Similarly, if large numbers of black candidates are failing to do well on the firefighters exam, why does this prove something is wrong with the system? Wouldn't it be more helpful to look at what it is about the black community that continues to produce inordinate numbers of young people who can't or won't acquire the basic level of education necessary to function well and prosper in society?
The argument being made is that the skills being tested by the exam are "not relevant" to what a good firefighter needs to know. This may or may not be true. But all things being equal, when the fire department shows up at your house, would you prefer that the firemen (or women) be the smartest men and women or available? Or would you prefer to have a number of them be dumber as long as they make a good poster for racial and cultural diversity?
Yes, I agree it's unfortunate that in a city more than half black and brown, the fire department is overwhelmingly white. But there's a solution that doesn't involve lawsuits and dumbing down of standards: it entails parents in minority communities making sure their kids get to school and do their homework, which is exactly how every other minority community in the past has advanced itself. While we're at it, I note that whites are greatly overrepresented in the fields of medicine and aviation. Would you like the doctor who operates on you or the pilot who flies you on your next journey to be awarded his or her accreditation based on skin color rather than on being the best qualified for the job?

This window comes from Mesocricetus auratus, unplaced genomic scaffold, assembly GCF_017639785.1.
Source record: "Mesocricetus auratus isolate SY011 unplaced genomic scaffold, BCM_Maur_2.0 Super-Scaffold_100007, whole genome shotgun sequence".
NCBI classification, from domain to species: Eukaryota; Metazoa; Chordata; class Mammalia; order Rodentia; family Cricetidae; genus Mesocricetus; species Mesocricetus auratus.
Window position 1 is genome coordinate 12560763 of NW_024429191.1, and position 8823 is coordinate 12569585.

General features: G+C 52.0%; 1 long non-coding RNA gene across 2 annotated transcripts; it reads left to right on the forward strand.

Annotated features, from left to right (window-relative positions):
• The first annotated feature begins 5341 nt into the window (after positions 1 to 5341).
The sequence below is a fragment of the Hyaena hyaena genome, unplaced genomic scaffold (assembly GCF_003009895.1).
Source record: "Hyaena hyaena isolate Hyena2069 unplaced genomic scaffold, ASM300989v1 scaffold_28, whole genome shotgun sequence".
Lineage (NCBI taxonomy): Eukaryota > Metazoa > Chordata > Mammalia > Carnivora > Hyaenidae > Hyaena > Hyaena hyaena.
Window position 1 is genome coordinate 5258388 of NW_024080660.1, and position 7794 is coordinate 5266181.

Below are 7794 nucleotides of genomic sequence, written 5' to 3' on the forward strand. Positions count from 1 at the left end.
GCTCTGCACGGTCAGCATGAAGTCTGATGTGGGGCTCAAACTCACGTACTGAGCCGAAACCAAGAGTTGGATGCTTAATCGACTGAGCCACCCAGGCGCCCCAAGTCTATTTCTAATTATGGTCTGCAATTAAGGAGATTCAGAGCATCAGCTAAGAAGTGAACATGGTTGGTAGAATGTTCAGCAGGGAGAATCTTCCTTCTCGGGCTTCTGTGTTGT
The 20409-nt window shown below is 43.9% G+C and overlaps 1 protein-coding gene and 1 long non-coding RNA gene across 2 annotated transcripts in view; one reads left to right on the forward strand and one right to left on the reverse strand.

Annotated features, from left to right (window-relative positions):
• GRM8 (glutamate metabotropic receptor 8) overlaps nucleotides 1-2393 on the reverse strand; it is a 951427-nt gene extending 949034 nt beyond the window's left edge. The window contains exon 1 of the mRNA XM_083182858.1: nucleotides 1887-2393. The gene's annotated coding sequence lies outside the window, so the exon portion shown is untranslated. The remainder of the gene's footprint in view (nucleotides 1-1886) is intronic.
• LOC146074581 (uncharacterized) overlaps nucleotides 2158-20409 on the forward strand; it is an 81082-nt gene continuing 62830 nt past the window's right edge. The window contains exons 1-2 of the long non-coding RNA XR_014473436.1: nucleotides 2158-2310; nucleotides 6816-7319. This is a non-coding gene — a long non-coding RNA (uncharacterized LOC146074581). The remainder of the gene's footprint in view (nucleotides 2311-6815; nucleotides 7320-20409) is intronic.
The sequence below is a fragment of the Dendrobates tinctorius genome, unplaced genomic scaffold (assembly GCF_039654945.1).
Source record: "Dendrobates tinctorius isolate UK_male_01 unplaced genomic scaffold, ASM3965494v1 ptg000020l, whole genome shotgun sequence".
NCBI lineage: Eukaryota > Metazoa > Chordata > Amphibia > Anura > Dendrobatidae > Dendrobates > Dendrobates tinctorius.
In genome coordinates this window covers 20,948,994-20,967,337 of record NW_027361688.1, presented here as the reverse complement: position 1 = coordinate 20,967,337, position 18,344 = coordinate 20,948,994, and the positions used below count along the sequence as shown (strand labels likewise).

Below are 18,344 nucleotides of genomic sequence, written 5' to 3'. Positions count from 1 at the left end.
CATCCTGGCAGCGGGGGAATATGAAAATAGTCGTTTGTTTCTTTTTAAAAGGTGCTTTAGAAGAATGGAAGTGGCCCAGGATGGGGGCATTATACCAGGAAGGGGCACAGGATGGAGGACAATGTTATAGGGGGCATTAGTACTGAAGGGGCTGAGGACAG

Perhaps we should turn things around and look at fields in which black people are overrepresented. Take professional basketball, for instance: shouldn't more white players be encouraged to join the NBA even if they can't jump quite as high or run quite as fast as some black players? After all, it's only a game, right? Which is more important, winning, or reflecting America's multi-racial character on the basketball court? (P.S. South Africa and Zimbabwe have already instituted this kind of affirmative action to put an end to white dominance of their cricket teams.)
What about rap music? Is it fair that one of the most popular and lucrative music genres should be overwhelmingly dominated by members of one race? Nitpickers and quibblers might argue that most whites don't have the same feel for rhythm and rhyme that blacks do, but that's hardly an excuse for setting standards that systematically exclude a large portion of the population from the fun and profits of being a successful rap artist. Why, think what it does to a young white boy's self-esteem when he sees his African-American classmates welcomed into the hip hop fraternity while he remains cruelly excluded?